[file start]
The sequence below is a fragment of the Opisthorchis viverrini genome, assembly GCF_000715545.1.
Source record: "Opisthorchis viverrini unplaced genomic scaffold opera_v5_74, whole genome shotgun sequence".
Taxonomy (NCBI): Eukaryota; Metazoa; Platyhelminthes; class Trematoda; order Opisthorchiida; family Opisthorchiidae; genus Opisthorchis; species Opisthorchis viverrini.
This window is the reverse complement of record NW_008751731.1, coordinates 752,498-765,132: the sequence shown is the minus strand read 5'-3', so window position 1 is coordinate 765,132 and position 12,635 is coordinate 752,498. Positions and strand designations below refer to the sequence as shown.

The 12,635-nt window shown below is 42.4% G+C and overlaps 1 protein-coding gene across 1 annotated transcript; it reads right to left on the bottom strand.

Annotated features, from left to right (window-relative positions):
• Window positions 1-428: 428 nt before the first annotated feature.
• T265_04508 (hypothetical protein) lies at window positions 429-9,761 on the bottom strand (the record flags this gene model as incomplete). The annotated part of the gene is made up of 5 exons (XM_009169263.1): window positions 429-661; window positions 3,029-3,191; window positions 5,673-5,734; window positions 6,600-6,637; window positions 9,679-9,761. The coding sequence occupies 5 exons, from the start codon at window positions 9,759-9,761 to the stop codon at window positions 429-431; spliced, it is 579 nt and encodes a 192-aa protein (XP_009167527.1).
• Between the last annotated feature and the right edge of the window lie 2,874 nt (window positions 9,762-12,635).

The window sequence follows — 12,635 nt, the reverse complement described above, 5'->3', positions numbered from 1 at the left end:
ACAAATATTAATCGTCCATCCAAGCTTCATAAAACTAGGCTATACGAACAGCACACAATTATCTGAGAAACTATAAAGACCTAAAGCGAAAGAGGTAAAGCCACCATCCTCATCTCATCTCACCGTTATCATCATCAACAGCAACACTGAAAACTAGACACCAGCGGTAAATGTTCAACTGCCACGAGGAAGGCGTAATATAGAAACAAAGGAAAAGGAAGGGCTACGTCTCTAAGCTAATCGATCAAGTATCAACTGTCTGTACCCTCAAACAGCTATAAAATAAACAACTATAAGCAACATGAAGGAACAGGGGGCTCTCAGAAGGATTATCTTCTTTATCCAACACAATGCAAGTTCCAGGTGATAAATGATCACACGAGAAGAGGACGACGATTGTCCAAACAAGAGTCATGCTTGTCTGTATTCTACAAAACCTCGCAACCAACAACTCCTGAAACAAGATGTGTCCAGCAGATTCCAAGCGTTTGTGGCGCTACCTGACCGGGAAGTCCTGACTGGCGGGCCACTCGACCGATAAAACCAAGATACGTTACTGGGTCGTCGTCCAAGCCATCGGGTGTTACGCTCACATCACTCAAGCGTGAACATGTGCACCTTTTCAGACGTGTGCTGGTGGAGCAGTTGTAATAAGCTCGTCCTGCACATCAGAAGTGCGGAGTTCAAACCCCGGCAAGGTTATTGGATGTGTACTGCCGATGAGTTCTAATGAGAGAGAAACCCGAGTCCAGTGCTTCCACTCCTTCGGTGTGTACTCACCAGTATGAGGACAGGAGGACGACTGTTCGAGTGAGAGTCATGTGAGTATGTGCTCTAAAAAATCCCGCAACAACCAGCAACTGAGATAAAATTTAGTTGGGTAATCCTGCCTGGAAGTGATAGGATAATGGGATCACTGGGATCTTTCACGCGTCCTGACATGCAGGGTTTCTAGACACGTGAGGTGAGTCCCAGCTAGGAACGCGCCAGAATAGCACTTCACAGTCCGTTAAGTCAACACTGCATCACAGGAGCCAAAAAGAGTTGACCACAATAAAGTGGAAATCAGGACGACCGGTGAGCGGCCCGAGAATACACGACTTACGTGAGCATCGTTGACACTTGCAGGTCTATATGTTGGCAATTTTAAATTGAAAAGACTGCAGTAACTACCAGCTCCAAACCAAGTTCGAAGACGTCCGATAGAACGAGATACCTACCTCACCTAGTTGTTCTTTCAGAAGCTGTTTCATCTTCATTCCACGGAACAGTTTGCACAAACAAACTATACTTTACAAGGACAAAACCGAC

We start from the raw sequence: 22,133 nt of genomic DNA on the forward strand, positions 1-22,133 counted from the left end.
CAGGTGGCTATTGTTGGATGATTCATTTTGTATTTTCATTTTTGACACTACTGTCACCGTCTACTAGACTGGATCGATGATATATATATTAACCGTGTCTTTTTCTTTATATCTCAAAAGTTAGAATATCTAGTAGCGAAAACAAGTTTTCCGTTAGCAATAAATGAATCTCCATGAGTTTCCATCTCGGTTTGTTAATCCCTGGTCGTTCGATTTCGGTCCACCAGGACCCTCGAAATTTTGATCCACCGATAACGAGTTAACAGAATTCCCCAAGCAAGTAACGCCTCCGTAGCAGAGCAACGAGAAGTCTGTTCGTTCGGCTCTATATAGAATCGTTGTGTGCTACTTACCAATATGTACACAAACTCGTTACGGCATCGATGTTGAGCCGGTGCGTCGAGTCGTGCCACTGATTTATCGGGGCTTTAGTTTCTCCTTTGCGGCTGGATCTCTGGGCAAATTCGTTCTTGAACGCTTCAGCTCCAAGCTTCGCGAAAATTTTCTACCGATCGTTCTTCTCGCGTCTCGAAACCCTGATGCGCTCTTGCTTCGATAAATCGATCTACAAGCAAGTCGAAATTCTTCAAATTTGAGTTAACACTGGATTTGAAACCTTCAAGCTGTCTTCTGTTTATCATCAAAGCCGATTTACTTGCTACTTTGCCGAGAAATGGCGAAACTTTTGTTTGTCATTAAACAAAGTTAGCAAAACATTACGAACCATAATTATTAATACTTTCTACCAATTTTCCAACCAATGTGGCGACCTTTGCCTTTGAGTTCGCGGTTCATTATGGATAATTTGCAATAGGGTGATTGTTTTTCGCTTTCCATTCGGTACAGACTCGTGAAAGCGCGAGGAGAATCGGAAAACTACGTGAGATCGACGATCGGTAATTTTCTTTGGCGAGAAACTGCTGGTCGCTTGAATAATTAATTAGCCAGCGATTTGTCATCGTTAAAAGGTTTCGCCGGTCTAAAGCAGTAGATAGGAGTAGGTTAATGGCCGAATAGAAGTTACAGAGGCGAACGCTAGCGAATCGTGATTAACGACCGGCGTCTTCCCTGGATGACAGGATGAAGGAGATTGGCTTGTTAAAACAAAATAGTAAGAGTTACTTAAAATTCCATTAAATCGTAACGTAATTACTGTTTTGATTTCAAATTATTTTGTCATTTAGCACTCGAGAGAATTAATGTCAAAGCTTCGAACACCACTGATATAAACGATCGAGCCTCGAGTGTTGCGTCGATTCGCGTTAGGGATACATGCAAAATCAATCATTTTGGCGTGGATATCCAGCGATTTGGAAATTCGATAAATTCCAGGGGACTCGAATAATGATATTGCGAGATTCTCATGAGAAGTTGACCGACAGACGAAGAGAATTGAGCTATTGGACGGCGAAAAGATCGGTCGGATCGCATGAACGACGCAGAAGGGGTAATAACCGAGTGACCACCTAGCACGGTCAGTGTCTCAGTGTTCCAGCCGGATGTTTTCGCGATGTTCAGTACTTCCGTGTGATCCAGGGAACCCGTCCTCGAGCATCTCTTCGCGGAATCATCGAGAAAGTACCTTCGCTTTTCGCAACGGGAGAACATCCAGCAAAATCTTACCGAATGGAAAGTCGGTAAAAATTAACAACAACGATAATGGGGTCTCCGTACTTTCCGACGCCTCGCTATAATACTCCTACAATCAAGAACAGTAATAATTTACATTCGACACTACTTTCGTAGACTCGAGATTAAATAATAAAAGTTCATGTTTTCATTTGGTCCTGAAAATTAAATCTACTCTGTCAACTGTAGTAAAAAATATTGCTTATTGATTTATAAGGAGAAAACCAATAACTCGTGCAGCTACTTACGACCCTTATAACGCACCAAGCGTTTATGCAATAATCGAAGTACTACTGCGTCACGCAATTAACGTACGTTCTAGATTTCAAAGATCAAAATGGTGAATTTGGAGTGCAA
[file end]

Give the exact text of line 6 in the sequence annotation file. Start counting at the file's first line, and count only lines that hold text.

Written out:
Annotated features, from left to right (window-relative positions):